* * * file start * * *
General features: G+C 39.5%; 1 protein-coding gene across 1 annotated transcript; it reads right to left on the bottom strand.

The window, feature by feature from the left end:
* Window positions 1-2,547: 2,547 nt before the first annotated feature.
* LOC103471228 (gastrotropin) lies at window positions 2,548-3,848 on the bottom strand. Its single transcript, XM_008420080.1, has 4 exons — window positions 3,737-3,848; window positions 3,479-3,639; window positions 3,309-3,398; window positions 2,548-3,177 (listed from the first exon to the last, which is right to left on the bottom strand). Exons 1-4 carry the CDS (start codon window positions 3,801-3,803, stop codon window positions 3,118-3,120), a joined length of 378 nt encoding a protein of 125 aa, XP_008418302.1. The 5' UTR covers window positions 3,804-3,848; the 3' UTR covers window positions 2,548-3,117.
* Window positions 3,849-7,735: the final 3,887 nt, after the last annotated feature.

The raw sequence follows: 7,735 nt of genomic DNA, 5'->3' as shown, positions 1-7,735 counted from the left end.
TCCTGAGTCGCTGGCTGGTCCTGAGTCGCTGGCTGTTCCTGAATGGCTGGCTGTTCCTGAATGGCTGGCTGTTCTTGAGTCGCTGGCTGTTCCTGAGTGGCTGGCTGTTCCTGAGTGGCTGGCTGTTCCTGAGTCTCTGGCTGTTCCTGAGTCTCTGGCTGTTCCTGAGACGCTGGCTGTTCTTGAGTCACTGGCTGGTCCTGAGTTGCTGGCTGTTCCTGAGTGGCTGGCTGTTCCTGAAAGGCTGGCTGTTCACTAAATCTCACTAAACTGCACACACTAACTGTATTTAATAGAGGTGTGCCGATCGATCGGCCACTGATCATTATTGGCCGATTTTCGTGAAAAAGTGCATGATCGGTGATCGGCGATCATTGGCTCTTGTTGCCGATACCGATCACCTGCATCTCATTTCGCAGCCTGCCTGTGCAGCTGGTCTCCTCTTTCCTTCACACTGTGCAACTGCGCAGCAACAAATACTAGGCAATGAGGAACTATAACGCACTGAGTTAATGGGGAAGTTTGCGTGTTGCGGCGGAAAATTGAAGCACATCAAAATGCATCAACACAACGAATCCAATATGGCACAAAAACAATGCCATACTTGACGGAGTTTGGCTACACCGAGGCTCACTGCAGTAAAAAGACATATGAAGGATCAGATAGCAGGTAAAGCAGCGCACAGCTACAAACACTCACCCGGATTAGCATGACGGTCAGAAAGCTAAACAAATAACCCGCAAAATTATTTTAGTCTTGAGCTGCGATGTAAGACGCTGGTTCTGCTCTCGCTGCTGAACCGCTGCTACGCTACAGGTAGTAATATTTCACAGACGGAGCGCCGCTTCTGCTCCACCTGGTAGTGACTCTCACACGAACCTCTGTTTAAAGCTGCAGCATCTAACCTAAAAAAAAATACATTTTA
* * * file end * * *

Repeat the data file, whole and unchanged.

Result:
General features: G+C 39.5%; 1 protein-coding gene across 1 annotated transcript; it reads right to left on the bottom strand.

The window, feature by feature from the left end:
* Window positions 1-2,547: 2,547 nt before the first annotated feature.
* LOC103471228 (gastrotropin) lies at window positions 2,548-3,848 on the bottom strand. Its single transcript, XM_008420080.1, has 4 exons — window positions 3,737-3,848; window positions 3,479-3,639; window positions 3,309-3,398; window positions 2,548-3,177 (listed from the first exon to the last, which is right to left on the bottom strand). Exons 1-4 carry the CDS (start codon window positions 3,801-3,803, stop codon window positions 3,118-3,120), a joined length of 378 nt encoding a protein of 125 aa, XP_008418302.1. The 5' UTR covers window positions 3,804-3,848; the 3' UTR covers window positions 2,548-3,117.
* Window positions 3,849-7,735: the final 3,887 nt, after the last annotated feature.

The raw sequence follows: 7,735 nt of genomic DNA, 5'->3' as shown, positions 1-7,735 counted from the left end.
TCCTGAGTCGCTGGCTGGTCCTGAGTCGCTGGCTGTTCCTGAATGGCTGGCTGTTCCTGAATGGCTGGCTGTTCTTGAGTCGCTGGCTGTTCCTGAGTGGCTGGCTGTTCCTGAGTGGCTGGCTGTTCCTGAGTCTCTGGCTGTTCCTGAGTCTCTGGCTGTTCCTGAGACGCTGGCTGTTCTTGAGTCACTGGCTGGTCCTGAGTTGCTGGCTGTTCCTGAGTGGCTGGCTGTTCCTGAAAGGCTGGCTGTTCACTAAATCTCACTAAACTGCACACACTAACTGTATTTAATAGAGGTGTGCCGATCGATCGGCCACTGATCATTATTGGCCGATTTTCGTGAAAAAGTGCATGATCGGTGATCGGCGATCATTGGCTCTTGTTGCCGATACCGATCACCTGCATCTCATTTCGCAGCCTGCCTGTGCAGCTGGTCTCCTCTTTCCTTCACACTGTGCAACTGCGCAGCAACAAATACTAGGCAATGAGGAACTATAACGCACTGAGTTAATGGGGAAGTTTGCGTGTTGCGGCGGAAAATTGAAGCACATCAAAATGCATCAACACAACGAATCCAATATGGCACAAAAACAATGCCATACTTGACGGAGTTTGGCTACACCGAGGCTCACTGCAGTAAAAAGACATATGAAGGATCAGATAGCAGGTAAAGCAGCGCACAGCTACAAACACTCACCCGGATTAGCATGACGGTCAGAAAGCTAAACAAATAACCCGCAAAATTATTTTAGTCTTGAGCTGCGATGTAAGACGCTGGTTCTGCTCTCGCTGCTGAACCGCTGCTACGCTACAGGTAGTAATATTTCACAGACGGAGCGCCGCTTCTGCTCCACCTGGTAGTGACTCTCACACGAACCTCTGTTTAAAGCTGCAGCATCTAACCTAAAAAAAAATACATTTTA